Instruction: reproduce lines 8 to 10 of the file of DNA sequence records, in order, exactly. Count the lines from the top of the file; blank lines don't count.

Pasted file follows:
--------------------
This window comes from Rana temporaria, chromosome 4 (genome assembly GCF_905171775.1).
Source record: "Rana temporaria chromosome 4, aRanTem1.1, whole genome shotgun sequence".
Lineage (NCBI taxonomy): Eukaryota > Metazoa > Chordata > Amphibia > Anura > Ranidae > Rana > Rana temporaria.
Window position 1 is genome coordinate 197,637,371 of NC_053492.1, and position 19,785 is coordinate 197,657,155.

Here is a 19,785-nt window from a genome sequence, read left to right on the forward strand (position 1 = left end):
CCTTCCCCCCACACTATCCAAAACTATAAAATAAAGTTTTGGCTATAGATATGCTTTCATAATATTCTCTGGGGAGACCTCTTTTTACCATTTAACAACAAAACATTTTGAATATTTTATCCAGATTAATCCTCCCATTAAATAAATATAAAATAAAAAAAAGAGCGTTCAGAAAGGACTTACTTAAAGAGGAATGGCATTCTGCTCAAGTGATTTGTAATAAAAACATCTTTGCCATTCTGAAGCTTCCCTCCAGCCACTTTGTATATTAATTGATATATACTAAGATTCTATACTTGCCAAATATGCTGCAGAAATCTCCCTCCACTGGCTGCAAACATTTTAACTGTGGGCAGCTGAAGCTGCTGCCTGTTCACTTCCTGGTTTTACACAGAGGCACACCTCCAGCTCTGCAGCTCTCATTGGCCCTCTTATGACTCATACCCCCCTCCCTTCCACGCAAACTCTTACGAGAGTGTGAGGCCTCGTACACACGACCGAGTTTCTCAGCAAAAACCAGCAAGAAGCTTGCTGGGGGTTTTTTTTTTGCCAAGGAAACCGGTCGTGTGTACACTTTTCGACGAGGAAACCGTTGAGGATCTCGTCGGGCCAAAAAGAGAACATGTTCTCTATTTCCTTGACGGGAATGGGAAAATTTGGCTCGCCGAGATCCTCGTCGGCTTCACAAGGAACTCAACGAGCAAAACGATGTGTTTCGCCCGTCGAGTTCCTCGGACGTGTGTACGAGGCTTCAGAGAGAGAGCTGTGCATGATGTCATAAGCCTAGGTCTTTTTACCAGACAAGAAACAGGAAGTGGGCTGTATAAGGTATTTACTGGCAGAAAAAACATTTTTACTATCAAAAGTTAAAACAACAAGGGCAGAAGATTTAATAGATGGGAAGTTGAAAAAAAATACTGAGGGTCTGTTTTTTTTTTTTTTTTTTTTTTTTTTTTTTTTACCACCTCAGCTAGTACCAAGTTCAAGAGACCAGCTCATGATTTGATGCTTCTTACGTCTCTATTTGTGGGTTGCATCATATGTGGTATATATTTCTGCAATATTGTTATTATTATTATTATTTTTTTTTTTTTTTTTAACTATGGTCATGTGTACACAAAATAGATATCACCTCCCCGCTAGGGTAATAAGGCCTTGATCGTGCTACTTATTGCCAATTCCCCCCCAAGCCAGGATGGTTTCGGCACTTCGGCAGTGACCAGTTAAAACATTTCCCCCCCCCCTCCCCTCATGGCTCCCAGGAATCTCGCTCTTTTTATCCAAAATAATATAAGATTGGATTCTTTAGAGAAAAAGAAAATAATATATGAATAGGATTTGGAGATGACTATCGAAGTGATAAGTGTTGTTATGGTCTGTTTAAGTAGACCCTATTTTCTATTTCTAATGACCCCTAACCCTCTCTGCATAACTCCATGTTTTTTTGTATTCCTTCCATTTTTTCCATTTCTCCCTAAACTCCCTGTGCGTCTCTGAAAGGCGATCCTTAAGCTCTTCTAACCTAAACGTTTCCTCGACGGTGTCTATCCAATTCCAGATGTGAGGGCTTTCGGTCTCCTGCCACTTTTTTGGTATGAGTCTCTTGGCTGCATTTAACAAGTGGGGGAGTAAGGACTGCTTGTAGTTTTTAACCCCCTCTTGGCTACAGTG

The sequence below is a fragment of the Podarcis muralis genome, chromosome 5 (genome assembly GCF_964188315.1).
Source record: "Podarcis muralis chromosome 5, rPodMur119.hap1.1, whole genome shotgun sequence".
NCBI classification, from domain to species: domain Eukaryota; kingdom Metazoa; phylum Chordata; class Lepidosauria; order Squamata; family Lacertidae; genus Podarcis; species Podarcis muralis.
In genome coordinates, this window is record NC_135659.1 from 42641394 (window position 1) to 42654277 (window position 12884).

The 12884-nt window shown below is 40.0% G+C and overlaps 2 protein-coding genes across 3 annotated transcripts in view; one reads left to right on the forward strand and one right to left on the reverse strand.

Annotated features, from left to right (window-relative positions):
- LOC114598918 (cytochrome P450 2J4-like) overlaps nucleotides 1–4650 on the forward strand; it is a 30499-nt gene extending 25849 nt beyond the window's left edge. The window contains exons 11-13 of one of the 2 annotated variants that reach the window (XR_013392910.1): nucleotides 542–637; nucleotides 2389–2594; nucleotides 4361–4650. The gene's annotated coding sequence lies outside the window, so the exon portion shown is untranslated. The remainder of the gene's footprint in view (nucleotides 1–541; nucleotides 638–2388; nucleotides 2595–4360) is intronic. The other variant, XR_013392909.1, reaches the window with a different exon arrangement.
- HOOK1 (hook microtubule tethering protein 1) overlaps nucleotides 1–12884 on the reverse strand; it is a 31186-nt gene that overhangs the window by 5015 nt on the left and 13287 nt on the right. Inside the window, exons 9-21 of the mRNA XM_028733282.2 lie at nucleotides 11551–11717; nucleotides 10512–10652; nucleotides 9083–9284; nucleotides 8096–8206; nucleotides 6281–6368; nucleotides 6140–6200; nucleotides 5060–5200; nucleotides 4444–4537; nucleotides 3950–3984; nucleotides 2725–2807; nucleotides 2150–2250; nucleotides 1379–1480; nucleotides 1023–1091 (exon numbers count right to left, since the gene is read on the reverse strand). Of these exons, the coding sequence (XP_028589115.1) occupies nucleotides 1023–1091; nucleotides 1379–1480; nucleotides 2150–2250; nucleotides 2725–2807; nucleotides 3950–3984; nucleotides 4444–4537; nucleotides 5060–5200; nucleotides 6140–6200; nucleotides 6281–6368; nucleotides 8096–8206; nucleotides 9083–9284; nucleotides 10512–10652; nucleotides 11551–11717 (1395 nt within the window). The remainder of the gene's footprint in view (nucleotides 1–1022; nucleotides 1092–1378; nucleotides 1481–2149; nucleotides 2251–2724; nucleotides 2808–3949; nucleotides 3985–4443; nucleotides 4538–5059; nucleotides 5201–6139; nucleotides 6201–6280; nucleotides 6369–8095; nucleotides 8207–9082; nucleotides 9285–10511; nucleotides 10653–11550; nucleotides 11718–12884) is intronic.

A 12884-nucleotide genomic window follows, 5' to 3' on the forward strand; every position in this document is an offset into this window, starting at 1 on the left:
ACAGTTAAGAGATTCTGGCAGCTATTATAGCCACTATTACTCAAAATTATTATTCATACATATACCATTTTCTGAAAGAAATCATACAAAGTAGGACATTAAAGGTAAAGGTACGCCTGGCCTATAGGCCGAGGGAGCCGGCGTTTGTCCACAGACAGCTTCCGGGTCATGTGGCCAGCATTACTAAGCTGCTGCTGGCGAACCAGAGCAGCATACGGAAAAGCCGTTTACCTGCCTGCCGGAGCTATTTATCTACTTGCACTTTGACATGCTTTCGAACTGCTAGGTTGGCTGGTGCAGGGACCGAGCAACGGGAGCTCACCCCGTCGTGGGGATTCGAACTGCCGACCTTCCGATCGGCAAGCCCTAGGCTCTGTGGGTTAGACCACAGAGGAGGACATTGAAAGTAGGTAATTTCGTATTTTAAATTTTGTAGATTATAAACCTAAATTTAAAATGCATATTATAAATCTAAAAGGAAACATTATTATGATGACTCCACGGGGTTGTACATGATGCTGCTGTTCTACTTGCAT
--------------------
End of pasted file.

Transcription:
Source record: "Podarcis muralis chromosome 5, rPodMur119.hap1.1, whole genome shotgun sequence".
NCBI classification, from domain to species: domain Eukaryota; kingdom Metazoa; phylum Chordata; class Lepidosauria; order Squamata; family Lacertidae; genus Podarcis; species Podarcis muralis.
In genome coordinates, this window is record NC_135659.1 from 42641394 (window position 1) to 42654277 (window position 12884).